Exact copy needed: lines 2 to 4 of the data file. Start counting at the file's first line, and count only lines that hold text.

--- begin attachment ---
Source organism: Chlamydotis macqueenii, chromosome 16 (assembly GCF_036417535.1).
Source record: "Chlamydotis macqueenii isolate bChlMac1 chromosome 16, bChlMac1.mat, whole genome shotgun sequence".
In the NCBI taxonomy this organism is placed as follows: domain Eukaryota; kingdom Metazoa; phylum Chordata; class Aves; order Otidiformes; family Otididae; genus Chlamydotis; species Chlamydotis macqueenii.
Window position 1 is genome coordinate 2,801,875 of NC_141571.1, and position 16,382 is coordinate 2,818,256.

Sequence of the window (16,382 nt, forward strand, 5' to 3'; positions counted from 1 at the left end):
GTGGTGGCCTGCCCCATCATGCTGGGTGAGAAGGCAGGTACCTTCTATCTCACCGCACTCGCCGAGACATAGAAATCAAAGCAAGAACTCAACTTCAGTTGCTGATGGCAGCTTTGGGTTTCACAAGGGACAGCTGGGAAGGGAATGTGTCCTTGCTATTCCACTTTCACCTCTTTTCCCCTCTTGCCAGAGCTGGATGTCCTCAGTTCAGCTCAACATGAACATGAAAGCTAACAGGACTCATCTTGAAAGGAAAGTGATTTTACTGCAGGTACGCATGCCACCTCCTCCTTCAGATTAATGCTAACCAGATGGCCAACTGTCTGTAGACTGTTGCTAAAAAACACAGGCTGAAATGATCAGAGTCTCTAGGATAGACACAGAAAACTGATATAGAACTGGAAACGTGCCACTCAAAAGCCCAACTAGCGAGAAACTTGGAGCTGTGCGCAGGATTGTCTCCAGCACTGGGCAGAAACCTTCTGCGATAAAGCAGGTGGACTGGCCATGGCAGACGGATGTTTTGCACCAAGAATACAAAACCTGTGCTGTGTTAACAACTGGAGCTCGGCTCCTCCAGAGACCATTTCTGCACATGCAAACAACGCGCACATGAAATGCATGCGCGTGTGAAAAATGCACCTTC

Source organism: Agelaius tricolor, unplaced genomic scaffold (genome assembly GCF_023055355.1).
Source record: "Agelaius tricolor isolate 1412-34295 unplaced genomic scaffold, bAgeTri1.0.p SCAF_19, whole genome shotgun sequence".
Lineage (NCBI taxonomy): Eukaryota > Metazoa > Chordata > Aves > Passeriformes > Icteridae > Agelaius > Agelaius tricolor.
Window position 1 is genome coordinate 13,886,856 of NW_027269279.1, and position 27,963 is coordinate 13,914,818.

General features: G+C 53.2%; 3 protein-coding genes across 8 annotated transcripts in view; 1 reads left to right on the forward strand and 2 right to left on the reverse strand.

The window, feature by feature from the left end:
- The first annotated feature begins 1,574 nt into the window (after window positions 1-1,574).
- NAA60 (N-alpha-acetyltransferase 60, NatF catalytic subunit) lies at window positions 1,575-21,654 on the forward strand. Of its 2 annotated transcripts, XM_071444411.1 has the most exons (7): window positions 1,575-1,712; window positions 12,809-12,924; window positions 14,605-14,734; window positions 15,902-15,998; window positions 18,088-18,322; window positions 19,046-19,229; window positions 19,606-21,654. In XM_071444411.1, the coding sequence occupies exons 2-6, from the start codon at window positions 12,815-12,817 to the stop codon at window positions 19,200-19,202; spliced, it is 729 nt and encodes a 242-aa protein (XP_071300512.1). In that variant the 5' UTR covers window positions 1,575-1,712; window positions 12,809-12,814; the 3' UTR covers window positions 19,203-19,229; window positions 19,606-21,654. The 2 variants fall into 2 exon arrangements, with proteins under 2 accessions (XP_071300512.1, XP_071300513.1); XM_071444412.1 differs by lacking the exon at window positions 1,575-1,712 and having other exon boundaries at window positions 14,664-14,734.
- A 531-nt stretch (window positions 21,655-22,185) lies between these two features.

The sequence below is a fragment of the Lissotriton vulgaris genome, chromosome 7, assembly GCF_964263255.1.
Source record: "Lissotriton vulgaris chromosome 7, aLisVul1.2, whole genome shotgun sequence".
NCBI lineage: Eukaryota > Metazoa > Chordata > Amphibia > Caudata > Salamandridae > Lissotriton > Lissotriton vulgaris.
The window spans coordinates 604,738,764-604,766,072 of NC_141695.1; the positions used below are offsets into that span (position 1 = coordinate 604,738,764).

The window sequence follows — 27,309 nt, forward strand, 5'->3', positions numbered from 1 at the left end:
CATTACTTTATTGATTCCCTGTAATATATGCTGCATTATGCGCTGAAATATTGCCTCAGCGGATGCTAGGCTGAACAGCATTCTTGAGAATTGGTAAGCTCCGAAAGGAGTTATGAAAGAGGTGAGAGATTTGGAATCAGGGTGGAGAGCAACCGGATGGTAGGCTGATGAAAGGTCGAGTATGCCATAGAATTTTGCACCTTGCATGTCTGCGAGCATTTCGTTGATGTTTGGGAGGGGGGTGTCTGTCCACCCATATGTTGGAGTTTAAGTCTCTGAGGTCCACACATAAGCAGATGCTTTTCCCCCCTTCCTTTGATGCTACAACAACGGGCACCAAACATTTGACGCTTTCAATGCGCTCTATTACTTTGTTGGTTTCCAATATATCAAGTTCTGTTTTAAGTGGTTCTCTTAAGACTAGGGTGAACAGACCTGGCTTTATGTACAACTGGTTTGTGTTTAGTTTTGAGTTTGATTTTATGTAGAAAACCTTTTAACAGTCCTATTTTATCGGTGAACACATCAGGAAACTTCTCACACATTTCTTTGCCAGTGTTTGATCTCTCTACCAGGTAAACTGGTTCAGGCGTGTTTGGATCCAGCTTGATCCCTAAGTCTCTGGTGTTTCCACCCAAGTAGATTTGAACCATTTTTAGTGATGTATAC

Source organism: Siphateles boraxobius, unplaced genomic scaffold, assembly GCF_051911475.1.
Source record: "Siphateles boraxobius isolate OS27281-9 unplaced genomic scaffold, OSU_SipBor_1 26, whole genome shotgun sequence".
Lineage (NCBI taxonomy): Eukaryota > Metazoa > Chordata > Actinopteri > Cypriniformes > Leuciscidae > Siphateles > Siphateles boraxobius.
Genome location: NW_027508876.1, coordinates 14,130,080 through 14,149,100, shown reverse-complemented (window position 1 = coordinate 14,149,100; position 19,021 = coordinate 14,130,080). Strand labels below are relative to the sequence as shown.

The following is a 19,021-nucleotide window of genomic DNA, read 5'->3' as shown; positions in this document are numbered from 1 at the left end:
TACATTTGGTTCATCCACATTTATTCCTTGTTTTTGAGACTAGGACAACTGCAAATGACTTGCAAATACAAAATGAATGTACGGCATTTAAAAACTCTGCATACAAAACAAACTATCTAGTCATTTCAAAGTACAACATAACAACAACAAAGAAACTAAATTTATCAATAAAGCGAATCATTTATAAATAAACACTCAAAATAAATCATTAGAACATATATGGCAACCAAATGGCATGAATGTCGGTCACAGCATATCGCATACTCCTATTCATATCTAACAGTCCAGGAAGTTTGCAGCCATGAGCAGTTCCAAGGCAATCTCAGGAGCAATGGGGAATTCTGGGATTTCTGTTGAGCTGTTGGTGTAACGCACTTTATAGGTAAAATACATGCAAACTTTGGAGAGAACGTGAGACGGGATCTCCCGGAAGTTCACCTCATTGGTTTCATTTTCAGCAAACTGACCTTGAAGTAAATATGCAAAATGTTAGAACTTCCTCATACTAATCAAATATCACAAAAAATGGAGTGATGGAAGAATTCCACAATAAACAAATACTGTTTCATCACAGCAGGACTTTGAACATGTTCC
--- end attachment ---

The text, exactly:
Source record: "Chlamydotis macqueenii isolate bChlMac1 chromosome 16, bChlMac1.mat, whole genome shotgun sequence".
In the NCBI taxonomy this organism is placed as follows: domain Eukaryota; kingdom Metazoa; phylum Chordata; class Aves; order Otidiformes; family Otididae; genus Chlamydotis; species Chlamydotis macqueenii.
Window position 1 is genome coordinate 2,801,875 of NC_141571.1, and position 16,382 is coordinate 2,818,256.